Don’t worry: this does not mean you have to spend hours at a gym.   A foot specialist can recommend healthy, safe movement exercises specially catered toward your unique medical needs.  These exercises are super quick and don’t involve much exertion: You can even do some of them while lying in bed or watching television on your couch.  You can try some of the ones here.

Naturally, it can be difficult to be physically active when you can’t even move in the first place.  That is why active therapy is often prescribed in conjunction with other treatments (below):  the objective is to use these treatments to alleviate your symptoms enough so that you can then do the exercises.  

Ergonomic Aids from a Foot Specialist: 

A chiropodist can help you find adaptive equipment and technology to accommodate any resulting deformities (i.e.: claw foot, hammertoe, joint swelling, etc.).  These will also encourage healthy biomechanical movement, which in turn reduces strain on our feet and ankles.  This includes:

  • Proper Footwear:  Our clinic carries a variety of specialized shoes that specifically accommodate the effects of RA and support the joints. Our foot specialists can also get you custom shoes specifically engineered for your feet and body mechanics.
  • Custom Orthotics:  Over-the-counter insoles typically are less effective for any foot deformities resulting from rheumatoid arthritis. Orthotics, on the other hand, can easily accommodate these deformities while letting you keep your existing shoes.  They can be customized to each foot.   
  • Regular Chiropody Care:  Proper foot care is important for managing the effects and progression of Rheumatoid Arthritis in the feet, but this can be difficult when you have arthritic pain.  Fortunately, a chiropodist can carefully do the maintenance for you. A chiropodist can also specially care for thinning skin, areas of high risk of infection and poor blood supply – things that can’t be properly tended to when you get a pedicure at the salon.

Medication:  

  • Anti-inflammatory medication:  As the name suggests, these medications reduce inflammation, which reduces stiffness and allows the joints to move easier.  Examples are: Aspirin, Ibuprofen and Naproxen and Corticosteroids.
  • Anti-Rheumatic medication:  These medications are designed to suppress the immune system targets the underlying mechanisms behind the auto-immune response that causes the disease. 

These are just some of the ways you can treat Rheumatoid Arthritis in your feet and ankles.  For further information, check out these great resources from arthritis.org!

Risk Factors

Although the exact etiology of Rheumatoid Arthritis is unknown, there is compelling evidence that the following risk factors play a role:

  • Genetics: There are many genes that may cause Rheumatoid Arthritis.  Our genetic makeup can also make us more sensitive to environmental factors or joint and auto-immune disorders.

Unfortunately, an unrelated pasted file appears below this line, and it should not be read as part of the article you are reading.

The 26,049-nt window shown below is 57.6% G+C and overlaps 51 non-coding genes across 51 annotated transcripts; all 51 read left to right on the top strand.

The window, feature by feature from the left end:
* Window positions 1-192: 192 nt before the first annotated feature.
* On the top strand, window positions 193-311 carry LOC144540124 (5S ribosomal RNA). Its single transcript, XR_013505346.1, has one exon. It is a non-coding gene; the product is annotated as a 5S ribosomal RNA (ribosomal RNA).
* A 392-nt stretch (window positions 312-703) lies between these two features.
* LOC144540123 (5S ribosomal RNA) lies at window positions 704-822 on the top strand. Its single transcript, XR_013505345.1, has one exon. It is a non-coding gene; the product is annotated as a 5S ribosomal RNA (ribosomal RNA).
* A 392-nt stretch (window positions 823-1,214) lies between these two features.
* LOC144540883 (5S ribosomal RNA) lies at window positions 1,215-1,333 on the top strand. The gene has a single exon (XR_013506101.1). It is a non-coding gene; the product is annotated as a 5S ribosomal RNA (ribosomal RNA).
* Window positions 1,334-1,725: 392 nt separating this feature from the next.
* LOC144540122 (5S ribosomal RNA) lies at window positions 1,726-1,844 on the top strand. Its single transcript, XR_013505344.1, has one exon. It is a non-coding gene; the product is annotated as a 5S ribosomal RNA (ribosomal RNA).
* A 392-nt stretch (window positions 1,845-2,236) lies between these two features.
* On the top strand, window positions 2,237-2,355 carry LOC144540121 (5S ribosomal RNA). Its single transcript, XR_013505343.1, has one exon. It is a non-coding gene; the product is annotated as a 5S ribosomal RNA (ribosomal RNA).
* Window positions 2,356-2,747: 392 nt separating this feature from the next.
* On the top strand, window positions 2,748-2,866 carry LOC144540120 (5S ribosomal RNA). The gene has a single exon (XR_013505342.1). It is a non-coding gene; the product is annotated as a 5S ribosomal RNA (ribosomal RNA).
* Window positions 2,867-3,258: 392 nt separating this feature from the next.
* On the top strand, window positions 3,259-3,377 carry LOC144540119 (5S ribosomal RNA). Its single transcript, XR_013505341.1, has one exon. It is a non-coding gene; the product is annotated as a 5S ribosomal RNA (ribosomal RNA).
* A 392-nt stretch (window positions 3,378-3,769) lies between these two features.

• Inactivity
  • Obesity
  • Trauma or injury
  • Biomechanical or musculoskeletal deformities.
  • Gum disease (periodontal disease):  The inflammation buildup in the gums can trigger an inflammatory response in the joints. 
  • Smoking:  Tobacco smoke puts stress on the body that stimulates an auto-immune response, which in turn triggers inflammation.
  • Heavy alcohol consumption:  Although mild to moderate alcohol consumption may in fact reduce some types of inflammation, too much will trigger it.
Prevention

There is no definitive sure-proof way to prevent Rheumatoid Arthritis all together.  The genetic risk factors for developing rheumatoid arthritis are beyond our control.  However, we can do the following to control some of the environmental risk factors, slow or prevent the disease’s progression, and prevent/manage flare-ups and joint pain: 

  • Stay active:  Physical activity and regular exercise is good for us anyway.  Focus on exercises that strengthen the muscles and encourage good biomechanics – like yoga. Movement prevents inflammation buildup, keeps our joints healthy and strengthens our muscles.  This makes our joints less susceptible to disease and trauma.
  • Don’t smoke:  Smoking causes an inflammatory reaction in our body that has been linked to Rheumatoid Arthritis.
  • Maintain a healthy weight: Excessive weight gain places extra strain and burden on our muscles and joints, which may trigger an auto-immune response.  
  • Dental Hygiene: Poor dental hygiene can lead to gum disease, which inflames our gums.  This causes more than tooth pain: it can also confuse our immune system and cause inflammation in our joints.  So don’t forget to floss!
  • Consume alcohol in moderation: It has been suggested that mild to moderate alcohol consumption reduces inflammation; however habitual heavy alcohol consumption increases inflammation.
  • Maintain a healthy diet:  There are many foods that act as natural anti-inflammatories, like tomatoes.  There are also foods that raise inflammation.  You can read this great article from Harvard Health to learn more.  In any event, a balanced diet is good for us anyway: it helps us maintain a healthy weight and makes it easier to stay active.

In essence, the best way to prevent or offset the effects of rheumatoid arthritis is to maintain our overall health and well-being to the best of our abilities; the rest is beyond our control.  

Our foot clinic offers many solutions for managing and preventing the effects of arthritis-related joint pain.  To book an assessment with one of our foot specialists, use our online booking form or contact us at 416-769-FEET (3338) – no referral required.

Articles about Rheumatoid Arthritis by Feet First Clinic

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You do not need a referral to become a patient at our foot clinic. Schedule an appointment by using the Appointment Request form below or contact the clinic at 416-769-FEET(3338).